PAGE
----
Fast-forward, think about the influence Teddy Riley had on Pharrell and The Neptunes. That’s really interesting.

Thinking about Wreckx-n-Effect, and putting all that under context, and their beef with Tribe.

They had a beef with Tribe?

Q-Tip made some comment about “Rump Shaker,” and I guess in Tribe’s mind, or anybody’s mind, if it wasn’t from New York, or California, people who weren’t from those places were (considered) goofs.

They ran into each other somewhere at a music conference and there was like this serious standoff where Wreckx-n-Effect like pushed up on Tribe, and it had to be broken up, or something.

I remember “Rump Shaker” was such a huge song, and it was at a time when New York was kinda looking down their nose at anything that wasn’t coming out of New York as not being hip-hop.

Getting back to Guy, and Teddy Riley, I’ve infinitely been interested in what he’s done, and the influence he’s had on the idea of super producers, particularly in R&B, or urban music, and looking at his legacy.

It’s funny when people talk about some of the best producers, it’s almost as though we have a short memory span. Regardless of whether you like New Jack Swing, that was a happening sound at that time, and his fingerprint is on that music. To think that people don’t consider him when they think about influential urban music producers … people will say Dre, or whatever, but I’m going, man, Teddy Riley opened the door for so much. If you think about, even in contemporary times, where his legacy is, to think that Chad (Hugo) and Pharrell come from that school of Teddy Riley.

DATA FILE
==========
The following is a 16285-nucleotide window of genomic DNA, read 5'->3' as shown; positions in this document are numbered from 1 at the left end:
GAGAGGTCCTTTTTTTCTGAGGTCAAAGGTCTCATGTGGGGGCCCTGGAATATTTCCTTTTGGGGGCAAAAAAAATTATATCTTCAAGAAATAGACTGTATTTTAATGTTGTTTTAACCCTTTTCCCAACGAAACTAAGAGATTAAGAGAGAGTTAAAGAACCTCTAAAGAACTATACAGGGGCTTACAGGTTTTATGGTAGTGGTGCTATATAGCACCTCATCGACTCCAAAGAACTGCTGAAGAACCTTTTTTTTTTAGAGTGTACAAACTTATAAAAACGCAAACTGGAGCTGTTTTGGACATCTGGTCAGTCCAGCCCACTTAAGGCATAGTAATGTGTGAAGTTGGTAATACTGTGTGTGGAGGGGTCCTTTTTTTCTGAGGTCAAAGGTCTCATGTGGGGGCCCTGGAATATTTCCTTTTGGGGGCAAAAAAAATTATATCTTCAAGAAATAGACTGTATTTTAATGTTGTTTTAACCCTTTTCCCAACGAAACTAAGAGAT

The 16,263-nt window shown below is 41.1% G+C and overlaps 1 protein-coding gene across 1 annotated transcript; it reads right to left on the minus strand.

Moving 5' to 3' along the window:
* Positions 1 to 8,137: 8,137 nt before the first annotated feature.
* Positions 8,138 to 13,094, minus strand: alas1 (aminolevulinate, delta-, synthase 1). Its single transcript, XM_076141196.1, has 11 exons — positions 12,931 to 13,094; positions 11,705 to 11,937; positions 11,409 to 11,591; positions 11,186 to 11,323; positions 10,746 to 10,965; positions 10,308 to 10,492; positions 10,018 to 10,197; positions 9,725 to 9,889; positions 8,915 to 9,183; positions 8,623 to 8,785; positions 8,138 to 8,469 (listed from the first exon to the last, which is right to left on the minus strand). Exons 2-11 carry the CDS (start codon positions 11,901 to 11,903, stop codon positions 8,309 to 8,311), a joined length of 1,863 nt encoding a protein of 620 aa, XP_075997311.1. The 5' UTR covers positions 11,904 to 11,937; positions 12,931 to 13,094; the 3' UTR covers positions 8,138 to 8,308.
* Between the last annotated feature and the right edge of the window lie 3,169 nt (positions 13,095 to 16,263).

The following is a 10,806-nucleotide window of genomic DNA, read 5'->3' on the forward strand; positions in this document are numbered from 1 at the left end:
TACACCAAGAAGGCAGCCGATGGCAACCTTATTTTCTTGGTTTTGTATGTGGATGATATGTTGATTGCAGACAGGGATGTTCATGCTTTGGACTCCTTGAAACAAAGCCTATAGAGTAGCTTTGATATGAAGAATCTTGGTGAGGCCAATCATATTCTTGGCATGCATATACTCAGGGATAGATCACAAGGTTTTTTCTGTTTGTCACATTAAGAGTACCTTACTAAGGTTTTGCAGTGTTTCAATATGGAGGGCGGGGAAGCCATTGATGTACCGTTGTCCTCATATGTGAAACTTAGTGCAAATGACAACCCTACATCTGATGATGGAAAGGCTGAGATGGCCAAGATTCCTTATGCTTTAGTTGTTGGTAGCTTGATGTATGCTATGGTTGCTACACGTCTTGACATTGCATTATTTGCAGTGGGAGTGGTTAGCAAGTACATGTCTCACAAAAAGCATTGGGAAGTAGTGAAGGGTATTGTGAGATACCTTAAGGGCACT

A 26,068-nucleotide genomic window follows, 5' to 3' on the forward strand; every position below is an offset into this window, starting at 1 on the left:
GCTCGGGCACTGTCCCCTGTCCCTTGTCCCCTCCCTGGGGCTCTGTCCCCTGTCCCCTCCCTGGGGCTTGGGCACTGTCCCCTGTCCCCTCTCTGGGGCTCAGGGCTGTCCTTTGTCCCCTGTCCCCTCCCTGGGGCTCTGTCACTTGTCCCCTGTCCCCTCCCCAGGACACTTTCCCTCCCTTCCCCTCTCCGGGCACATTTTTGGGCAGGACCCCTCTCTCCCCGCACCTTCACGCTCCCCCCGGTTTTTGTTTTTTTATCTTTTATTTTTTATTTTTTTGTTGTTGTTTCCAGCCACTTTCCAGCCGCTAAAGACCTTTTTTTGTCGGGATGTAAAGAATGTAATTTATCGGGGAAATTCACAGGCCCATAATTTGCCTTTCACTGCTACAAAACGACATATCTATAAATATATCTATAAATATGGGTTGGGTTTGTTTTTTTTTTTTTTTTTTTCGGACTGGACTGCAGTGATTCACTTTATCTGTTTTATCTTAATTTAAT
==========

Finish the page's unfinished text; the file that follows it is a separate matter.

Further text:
And then there’s the classic lyric that no one ever understood from “Piece Of My Love,” “You can have a piece of my love, {mumbled words}.” Nobody knows what the fuck that is. I remember Common quoted that in a song, too (“Round then Guy came out with ‘Piece of My Love’ / Arguin' over if he said, ‘Dumb bitch” – “Reminding Me of Sef”).



3rd Bass